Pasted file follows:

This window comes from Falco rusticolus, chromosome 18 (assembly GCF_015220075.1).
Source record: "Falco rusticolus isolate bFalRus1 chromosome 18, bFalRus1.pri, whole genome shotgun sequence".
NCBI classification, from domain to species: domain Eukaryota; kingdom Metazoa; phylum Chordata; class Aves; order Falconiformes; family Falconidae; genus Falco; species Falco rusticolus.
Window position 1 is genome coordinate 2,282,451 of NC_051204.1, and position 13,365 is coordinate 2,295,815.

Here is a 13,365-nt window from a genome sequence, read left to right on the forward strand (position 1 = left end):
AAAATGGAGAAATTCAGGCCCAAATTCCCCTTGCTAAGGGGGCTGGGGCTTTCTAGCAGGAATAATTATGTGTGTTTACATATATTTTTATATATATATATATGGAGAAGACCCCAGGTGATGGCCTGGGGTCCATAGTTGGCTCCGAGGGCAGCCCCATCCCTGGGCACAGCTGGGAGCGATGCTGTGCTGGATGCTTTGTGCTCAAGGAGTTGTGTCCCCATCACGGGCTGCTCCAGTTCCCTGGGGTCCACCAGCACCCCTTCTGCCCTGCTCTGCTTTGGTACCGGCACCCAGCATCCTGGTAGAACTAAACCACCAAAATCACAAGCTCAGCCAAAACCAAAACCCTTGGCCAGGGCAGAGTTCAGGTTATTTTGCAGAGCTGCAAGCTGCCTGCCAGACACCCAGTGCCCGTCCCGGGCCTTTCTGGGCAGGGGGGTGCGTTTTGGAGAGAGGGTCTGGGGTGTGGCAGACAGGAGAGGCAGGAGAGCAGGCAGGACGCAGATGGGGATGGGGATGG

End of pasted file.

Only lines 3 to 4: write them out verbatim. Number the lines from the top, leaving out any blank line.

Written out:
NCBI classification, from domain to species: domain Eukaryota; kingdom Metazoa; phylum Chordata; class Aves; order Falconiformes; family Falconidae; genus Falco; species Falco rusticolus.
Window position 1 is genome coordinate 2,282,451 of NC_051204.1, and position 13,365 is coordinate 2,295,815.